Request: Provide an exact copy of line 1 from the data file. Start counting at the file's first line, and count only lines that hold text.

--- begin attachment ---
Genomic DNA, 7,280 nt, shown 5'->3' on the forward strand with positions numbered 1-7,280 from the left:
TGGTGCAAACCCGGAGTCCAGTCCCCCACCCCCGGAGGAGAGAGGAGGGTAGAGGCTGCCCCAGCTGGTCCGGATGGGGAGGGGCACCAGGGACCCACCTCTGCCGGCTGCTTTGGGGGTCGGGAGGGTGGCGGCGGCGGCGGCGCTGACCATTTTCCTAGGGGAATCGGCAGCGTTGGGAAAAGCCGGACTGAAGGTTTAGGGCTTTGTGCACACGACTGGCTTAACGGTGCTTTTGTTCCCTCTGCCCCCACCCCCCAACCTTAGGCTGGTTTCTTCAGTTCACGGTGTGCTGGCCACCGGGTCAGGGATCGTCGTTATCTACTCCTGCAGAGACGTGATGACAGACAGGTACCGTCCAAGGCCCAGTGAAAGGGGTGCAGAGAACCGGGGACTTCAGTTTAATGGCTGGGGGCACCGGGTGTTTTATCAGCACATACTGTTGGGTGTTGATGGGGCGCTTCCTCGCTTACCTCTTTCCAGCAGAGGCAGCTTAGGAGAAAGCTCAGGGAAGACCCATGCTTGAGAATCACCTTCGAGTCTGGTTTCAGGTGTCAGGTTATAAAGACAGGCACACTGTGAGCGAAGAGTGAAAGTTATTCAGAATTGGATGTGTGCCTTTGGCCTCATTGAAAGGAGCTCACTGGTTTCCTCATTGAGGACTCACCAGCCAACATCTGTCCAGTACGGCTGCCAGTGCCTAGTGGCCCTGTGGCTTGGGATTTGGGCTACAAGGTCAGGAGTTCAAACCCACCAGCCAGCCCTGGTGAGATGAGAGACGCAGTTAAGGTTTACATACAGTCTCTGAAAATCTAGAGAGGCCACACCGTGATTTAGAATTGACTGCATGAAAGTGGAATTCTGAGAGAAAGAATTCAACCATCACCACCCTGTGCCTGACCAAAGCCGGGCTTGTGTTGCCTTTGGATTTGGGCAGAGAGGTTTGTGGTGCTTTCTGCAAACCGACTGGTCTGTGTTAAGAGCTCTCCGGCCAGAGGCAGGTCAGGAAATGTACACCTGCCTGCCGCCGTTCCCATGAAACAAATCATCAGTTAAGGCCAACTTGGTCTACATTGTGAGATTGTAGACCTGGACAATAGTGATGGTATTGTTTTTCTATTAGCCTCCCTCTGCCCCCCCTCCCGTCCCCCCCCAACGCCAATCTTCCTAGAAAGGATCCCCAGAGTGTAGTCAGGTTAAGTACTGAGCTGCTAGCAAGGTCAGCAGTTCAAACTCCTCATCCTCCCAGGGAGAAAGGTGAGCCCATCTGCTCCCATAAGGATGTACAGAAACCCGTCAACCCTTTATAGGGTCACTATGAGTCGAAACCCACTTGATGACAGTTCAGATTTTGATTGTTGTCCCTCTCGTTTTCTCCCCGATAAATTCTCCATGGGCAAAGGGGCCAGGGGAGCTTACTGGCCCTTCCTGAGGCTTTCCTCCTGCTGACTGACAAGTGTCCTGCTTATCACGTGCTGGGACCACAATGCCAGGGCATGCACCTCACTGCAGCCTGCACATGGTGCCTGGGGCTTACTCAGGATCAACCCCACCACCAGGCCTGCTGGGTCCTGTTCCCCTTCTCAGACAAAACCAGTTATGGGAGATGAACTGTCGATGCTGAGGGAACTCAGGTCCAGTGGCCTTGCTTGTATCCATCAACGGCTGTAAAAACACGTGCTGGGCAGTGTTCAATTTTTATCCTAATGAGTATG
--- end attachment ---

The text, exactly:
Genomic DNA, 7,280 nt, shown 5'->3' on the forward strand with positions numbered 1-7,280 from the left: